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Posted August 30, 2017, 1:55 pm CDT
A group of Florida International University College of Law graduates have asked Alexander Acosta, their former dean, to resign as President Donald Trump’s labor secretary on the basis that the administration “demonizes minorities,” and that does not fit with the law school’s vision.
Jordan Dollar, a graduate of the law school, led efforts to send the letter, the Miami New Times reports. He was inspired following the president’s comments sympathizing with white supremacists following the Charlottesville rally, as well as a similar letter 300 Yale University students sent Steve Mnuchin, Trump’s treasury secretary.
“A leader cannot simultaneously hold opposing views on the future of our nation. As our dean, we saw the son of immigrants, the leader of our forward-looking law school who championed our school’s stated purpose to serve the underprivileged in the unique community that is South Florida,” reads the letter (PDF), which was signed by 47 graduates. “As a member of the Trump Administration, we see a man complicit in our President’s blatant attacks on people of color, immigrant communities, environment, and the truth.”
“Early on, the thought was that he’s a smart guy and a good person, and maybe he’ll do a lot of good things there,” Dollar told Law.com. “But as time has progressed it has become apparent that the good people in the administration aren’t going to have the influence everyone had hoped. President Trump is going to do what he wants to do.”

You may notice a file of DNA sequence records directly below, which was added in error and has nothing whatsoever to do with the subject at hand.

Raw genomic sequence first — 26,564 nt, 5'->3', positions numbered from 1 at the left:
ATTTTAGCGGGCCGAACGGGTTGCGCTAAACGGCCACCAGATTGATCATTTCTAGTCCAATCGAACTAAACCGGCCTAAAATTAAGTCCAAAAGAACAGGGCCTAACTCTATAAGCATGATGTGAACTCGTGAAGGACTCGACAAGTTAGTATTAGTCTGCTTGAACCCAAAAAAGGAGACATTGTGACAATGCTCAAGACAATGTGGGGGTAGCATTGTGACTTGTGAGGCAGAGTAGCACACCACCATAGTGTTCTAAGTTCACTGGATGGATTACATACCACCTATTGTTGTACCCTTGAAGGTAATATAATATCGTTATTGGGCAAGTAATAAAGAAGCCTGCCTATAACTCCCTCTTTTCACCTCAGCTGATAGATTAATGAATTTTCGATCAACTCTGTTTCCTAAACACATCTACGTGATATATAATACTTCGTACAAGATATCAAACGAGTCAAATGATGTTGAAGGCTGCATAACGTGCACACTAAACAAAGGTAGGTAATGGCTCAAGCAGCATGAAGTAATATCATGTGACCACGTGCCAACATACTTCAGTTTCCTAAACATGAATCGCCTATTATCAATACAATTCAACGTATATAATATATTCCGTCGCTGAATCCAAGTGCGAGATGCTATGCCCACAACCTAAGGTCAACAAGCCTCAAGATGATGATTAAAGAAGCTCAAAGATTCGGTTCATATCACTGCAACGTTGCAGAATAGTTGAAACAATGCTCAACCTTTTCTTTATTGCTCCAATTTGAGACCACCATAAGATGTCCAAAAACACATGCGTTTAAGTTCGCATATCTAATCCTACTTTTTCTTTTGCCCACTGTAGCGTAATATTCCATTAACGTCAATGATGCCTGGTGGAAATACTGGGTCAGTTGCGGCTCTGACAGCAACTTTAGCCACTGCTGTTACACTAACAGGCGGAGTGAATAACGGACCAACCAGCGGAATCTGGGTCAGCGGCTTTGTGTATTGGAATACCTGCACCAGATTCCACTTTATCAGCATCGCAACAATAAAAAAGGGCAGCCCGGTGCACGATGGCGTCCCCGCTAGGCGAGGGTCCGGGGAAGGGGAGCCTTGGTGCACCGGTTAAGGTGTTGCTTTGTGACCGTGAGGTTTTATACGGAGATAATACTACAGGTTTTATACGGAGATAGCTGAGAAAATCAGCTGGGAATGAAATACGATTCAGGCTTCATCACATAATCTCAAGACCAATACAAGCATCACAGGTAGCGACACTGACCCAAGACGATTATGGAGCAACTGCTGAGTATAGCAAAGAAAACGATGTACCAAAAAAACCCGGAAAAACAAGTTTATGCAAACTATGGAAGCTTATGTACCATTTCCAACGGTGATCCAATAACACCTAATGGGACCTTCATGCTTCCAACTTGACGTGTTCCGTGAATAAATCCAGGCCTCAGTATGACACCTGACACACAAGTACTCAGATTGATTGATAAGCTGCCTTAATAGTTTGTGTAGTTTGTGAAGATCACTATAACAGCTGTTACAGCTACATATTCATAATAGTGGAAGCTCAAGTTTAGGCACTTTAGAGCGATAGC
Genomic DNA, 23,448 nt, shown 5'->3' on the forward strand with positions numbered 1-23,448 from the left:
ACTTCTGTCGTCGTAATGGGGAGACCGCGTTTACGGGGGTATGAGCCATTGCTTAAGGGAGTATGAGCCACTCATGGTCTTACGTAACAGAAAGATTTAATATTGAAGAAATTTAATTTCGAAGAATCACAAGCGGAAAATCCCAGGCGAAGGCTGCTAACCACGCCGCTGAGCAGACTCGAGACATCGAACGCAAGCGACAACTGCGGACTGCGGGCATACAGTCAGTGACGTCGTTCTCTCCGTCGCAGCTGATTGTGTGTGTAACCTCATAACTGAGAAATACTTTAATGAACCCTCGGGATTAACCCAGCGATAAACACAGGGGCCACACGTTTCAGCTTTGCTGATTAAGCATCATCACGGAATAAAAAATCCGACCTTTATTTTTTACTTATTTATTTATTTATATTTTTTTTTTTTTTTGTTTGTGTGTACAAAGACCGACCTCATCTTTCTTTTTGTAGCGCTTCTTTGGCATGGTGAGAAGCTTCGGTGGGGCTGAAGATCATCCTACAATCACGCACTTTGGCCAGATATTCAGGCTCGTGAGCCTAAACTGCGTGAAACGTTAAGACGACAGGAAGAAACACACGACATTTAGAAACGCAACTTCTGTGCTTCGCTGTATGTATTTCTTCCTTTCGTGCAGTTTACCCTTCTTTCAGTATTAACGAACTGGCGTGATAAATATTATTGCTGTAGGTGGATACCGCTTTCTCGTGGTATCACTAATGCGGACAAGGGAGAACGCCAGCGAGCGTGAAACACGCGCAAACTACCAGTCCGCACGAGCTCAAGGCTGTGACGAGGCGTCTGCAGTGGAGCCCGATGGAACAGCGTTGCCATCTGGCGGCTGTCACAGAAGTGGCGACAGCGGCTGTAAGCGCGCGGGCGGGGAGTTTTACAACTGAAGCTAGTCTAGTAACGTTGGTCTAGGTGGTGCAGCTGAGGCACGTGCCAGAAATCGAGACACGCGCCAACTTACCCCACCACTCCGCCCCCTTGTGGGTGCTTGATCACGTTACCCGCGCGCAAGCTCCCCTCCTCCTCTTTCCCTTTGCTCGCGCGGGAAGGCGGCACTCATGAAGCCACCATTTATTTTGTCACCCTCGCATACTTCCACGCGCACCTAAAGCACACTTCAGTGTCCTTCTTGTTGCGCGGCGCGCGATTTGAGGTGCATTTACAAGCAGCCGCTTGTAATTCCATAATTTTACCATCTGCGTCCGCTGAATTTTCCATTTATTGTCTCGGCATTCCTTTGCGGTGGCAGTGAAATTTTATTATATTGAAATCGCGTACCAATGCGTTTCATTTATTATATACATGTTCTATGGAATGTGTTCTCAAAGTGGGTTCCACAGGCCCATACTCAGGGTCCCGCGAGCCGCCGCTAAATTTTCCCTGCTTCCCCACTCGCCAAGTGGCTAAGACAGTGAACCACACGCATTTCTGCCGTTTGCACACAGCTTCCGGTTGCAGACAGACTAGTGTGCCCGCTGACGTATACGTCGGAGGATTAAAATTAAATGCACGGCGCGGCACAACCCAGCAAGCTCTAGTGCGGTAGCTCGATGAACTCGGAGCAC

A former U.S. attorney for the Southern District of Florida, Acosta also served as an assistant attorney general in the U.S. Department of Justice’s civil rights division, during the George W. Bush administration. The son of Cuban refugees who graduated from Harvard University and its law school, Acosta is a first-generation college graduate, according to his Department of Labor biography. He did not respond to an ABA Journal request for comment.
People of color comprise 62.9 percent of Florida International University School of Law’s students, according to its 2016 509 Report (PDF). The law school’s median LSAT score is 156, and its bar passage rate for 2015 was 87.12 percent.
Acosta is the son of Cuban refugees, a native of Miami, and first-generation college graduate. He earned his undergraduate and law degrees from Harvard University. He becasme assistant attorney general for the Civil Rights Division of the U.S. Department of Justice in 2003, and from 2005 to 2009 he served as the U.S. Attorney for the Southern District of Florida.
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